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What will council-meeting law changes mean for transparency?

By August 24, 2012 3 Comments

Yesterday Eric Pickles announced that  members of the public who want to report on council meetings will be offered the same privileges enjoyed by accredited press.

The Secretary of State for Communities and Local Government has said that new regulations, to come into force in September, will ensure greater public scrutiny and give bloggers and users of social media much more access to council meetings. It was a good day for the transparency principle – the reform will enshrine in legislation the presumption that most council meetings should be held in public – and the news has been celebrated here by local blogger, Philip John, who is involved in running the brilliant Lichfield blog.

Come September, as explained on the CLG site, here, the regulations will do at least two things worth mentioning…

  1. Councils will be required to ensure “all meetings of the executive, its committees and subcommittees are to be held in public unless a narrowly defined legal exception applies.” This exception, it stated, is “A meeting will only be held in private if confidential information would be disclosed, or a resolution has been passed to exclude the public because exempt information is likely is be disclosed, or a lawful power is used to exclude the public in order to maintain orderly conduct at the meeting.” Confidentiality is decided upon, as I understand it, by officers of the council.
  2. The council must make available “reasonable facilities for members of the public to report the proceedings as well as accredited newspapers.” The CLG release explained: “This will make it easier for new ‘social media’ reporting of council executive meetings thereby opening proceedings up to internet bloggers, tweeting and hyperlocal news forums.”

At Public-i we’re keen on making sure meetings are seen by more people, which is what our Connect and Connect Social webcasting products aim to do. And we’ve argued before that councils should do more to welcome citizens into council meetings to record and report on them – and that this can be aided by keeping a digital record of council meetings with webcasting.

But what perhaps is worth discussing is what in practice this will mean for councils. Will it usher in greater transparency and public involvement in meetings and will see more filming and reporting? I’ve already asked what impact it will have on Twitter and it elicited this brief response from Jacqui Thompson…

In my experience the facilities (and meetings) offered to journalists in practice do not always extend greatly beyond those of the public – sometimes it’s a bench, a little bit nearer to the action and a press officer to stop you bothering councillors. And, as we noted at the user group in March, it’s not always the case that real decision making takes place in the meetings. But that said if in practice the public makes greater access to and report on more meetings this is good news. And I’d be very keen to hear your views…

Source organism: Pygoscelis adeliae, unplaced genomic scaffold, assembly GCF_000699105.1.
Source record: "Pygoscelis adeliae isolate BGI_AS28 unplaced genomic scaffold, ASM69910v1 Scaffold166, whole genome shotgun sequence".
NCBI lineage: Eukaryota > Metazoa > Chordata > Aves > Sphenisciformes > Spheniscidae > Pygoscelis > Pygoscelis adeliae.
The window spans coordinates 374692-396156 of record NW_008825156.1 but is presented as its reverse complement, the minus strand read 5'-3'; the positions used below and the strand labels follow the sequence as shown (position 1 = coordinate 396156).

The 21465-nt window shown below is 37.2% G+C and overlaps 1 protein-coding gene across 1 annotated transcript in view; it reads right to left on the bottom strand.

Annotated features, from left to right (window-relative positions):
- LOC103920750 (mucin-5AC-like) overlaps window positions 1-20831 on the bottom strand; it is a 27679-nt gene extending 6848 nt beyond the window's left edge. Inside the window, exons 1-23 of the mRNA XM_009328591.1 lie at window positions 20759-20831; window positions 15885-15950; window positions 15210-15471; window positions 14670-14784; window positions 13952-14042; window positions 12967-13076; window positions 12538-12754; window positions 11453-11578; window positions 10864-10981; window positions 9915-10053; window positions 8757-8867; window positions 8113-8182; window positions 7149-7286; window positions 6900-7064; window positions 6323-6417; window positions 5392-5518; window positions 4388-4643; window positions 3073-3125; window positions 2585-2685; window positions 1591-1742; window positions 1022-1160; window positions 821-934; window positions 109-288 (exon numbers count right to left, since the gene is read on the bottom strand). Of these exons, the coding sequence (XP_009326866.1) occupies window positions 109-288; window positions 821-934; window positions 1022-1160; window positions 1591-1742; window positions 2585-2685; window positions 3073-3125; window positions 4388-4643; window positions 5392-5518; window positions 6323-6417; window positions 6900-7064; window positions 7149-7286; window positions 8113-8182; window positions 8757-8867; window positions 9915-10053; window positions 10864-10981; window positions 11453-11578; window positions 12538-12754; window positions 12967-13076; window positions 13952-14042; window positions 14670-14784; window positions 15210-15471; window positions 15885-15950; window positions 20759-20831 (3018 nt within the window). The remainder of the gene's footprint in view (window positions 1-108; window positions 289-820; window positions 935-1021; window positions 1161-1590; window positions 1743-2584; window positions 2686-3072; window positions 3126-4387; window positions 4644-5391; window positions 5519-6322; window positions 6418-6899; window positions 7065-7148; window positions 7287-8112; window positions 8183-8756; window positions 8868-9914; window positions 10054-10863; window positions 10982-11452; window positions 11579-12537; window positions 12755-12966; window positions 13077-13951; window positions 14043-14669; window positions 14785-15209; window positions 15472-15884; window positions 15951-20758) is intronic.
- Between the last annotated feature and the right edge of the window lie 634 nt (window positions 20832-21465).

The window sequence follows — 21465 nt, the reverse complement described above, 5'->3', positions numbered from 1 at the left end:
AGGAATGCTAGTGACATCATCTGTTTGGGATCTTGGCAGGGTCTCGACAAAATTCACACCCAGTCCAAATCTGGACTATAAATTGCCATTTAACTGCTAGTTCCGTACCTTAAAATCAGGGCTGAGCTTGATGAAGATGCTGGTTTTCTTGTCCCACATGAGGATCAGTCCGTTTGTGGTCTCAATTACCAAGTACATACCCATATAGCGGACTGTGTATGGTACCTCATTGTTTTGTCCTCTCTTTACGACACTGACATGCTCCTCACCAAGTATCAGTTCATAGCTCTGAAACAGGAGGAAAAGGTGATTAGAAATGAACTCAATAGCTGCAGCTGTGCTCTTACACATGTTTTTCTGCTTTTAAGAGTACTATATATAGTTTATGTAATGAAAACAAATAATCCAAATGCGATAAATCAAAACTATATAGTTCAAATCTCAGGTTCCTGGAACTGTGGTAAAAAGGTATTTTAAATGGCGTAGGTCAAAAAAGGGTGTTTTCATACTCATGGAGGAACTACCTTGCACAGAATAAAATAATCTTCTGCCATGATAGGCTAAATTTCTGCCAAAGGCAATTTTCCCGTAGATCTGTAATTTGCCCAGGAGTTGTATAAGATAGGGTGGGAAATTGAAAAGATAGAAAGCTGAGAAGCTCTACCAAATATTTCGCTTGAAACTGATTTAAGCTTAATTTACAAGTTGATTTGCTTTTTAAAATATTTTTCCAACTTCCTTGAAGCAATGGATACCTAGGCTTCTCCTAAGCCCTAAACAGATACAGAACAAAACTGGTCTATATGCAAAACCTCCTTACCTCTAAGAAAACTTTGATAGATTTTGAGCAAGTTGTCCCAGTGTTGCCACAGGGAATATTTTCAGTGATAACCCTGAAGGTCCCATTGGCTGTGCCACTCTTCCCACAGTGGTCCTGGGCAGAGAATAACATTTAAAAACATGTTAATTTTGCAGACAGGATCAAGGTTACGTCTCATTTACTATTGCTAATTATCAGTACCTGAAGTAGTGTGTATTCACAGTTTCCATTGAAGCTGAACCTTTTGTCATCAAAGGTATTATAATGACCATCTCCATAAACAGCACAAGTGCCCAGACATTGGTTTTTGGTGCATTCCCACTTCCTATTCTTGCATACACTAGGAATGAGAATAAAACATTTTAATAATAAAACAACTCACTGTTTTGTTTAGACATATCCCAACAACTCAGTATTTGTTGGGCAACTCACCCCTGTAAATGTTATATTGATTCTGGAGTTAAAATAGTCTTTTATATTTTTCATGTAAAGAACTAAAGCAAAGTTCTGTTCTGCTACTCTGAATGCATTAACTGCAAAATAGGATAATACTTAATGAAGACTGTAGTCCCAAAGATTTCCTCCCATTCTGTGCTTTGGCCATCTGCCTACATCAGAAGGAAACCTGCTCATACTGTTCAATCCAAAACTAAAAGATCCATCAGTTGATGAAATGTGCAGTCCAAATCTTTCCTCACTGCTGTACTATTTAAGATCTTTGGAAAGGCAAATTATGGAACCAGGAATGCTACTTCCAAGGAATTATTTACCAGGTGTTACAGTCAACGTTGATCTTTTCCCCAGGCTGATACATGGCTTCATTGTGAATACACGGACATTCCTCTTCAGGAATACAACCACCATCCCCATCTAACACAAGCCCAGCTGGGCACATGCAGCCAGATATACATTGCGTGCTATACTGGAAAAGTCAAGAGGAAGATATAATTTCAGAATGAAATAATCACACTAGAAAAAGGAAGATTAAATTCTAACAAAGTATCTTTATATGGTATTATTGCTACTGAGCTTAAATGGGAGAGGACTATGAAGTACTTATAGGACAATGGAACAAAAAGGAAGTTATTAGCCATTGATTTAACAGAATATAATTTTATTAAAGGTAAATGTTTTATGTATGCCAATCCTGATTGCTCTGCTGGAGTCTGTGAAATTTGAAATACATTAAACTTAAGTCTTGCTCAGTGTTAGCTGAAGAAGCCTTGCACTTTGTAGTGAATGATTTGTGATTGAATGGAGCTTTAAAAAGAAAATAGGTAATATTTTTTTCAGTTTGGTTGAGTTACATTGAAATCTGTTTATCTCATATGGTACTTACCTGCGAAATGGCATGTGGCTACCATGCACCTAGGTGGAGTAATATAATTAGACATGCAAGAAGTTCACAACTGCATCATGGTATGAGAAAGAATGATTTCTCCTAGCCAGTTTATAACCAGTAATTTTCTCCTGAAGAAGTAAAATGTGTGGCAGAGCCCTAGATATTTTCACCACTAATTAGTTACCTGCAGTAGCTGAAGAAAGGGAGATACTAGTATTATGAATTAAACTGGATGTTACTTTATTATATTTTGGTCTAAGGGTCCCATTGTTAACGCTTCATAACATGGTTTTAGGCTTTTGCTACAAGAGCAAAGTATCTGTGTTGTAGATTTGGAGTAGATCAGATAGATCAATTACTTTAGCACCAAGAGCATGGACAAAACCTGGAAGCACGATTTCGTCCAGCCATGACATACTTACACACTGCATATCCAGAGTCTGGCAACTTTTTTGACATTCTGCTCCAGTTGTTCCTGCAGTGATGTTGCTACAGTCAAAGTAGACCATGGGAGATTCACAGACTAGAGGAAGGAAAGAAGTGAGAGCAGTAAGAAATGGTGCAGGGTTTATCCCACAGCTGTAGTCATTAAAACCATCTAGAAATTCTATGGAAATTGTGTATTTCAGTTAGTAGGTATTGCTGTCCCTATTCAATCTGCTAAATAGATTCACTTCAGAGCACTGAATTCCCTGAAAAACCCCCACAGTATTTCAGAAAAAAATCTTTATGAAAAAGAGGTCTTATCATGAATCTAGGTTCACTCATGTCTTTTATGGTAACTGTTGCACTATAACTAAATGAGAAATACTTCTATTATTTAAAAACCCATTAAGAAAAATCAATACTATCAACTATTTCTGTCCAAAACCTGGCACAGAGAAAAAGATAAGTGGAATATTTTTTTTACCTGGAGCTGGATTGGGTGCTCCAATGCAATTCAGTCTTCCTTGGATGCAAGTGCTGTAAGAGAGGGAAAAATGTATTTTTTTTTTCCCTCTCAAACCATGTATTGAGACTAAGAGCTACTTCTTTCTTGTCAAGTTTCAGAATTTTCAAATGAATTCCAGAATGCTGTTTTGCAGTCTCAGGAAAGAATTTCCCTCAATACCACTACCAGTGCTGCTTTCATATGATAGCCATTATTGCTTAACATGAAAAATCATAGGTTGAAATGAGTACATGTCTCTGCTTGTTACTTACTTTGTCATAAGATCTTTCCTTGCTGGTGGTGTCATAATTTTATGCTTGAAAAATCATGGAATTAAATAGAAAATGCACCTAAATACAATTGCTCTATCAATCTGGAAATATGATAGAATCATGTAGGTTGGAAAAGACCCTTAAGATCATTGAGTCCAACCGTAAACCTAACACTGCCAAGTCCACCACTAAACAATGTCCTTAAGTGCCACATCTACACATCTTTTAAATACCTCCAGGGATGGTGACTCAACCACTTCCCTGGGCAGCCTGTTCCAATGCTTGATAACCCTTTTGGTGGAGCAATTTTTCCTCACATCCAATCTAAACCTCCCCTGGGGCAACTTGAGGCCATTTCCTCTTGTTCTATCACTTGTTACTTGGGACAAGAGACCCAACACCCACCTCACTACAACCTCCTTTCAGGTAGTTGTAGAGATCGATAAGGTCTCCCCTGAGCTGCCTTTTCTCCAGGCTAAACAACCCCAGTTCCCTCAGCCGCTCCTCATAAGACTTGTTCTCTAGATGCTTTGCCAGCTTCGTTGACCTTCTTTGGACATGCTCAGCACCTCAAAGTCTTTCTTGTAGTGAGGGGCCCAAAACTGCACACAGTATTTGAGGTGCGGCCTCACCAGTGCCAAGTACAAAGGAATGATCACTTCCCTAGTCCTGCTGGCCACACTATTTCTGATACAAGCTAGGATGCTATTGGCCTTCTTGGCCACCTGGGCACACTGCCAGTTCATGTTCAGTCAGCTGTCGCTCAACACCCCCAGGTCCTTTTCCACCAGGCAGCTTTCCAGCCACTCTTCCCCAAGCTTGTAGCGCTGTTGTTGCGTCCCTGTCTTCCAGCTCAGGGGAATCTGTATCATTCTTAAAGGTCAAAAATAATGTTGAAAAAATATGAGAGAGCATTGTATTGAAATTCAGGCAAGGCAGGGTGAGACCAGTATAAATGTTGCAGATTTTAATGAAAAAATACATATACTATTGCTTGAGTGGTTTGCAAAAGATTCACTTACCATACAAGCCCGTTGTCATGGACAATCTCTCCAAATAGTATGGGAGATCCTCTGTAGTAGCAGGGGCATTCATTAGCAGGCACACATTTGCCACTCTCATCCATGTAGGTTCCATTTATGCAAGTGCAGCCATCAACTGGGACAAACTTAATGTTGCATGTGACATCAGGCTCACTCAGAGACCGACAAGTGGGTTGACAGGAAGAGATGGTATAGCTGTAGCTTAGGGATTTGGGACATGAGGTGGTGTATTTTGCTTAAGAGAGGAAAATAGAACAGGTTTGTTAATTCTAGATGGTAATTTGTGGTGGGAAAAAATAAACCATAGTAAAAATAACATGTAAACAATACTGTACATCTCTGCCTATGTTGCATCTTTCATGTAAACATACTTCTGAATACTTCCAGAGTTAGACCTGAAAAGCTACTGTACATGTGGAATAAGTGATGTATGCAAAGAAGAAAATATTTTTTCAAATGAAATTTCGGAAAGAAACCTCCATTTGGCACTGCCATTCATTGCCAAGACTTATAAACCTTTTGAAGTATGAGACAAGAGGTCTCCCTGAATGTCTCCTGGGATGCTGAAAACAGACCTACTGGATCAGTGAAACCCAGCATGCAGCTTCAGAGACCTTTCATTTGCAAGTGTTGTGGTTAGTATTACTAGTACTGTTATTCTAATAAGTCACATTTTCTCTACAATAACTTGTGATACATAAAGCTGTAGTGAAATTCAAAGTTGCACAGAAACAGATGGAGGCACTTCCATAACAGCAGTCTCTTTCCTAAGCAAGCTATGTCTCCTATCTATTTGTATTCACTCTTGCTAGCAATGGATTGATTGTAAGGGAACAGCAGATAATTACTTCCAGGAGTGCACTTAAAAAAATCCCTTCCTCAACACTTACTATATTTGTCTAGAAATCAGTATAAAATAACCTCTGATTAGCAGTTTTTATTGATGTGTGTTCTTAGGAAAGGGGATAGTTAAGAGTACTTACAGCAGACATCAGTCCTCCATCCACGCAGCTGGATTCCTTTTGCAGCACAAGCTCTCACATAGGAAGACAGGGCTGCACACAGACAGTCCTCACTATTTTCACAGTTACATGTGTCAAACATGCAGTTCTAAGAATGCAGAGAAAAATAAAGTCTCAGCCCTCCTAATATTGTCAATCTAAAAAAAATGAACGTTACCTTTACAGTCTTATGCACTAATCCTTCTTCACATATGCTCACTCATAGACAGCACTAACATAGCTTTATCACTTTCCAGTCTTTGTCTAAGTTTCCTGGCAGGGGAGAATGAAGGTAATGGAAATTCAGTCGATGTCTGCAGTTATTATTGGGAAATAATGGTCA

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Join the discussion 3 Comments

  • Tom Phillips says:

    I’ve tweeted reaction to two issues thel latest from Pickles seems to me to raise.

    The earlier Pickles announcement about welcoming citizen journalists etc was potentially very significant indeed. However, its impact was mitigated by a) those who needed no encouragement and basically had the issues in hand, and b) those who basically just said “it won’t happen here”. For most of the rest, very little positive action was actually needed.

    This new edict is of a rather lower order of impact potential, in my view. Those against transpancy and/or afraid to show true democratic process in action will simply turn their formal exectutive meetings (as defined) into sterile set-pieces, with the real decisions being taken in private, unadvertised meetings of the political elites. Much as now, of course.

    The other omission from all of this are the large number of notionally non-exective strategic and other partnerships to which a very great deal of influence and action is delegated or accrued. For example, many aspects of the delivery of community plans and strategies, and their attendant monitoring, rest with such multi-agency bodies. However, few of these are open to public attendance, and are outside the scope of the latest from Mr Pickles.

    Strikes me we still have a long way to go before people can really see their local community being shaped and governed, and reporters,mformal or informal, are able to commentate.

  • Thanks, Tom. You make excellent points, as ever.

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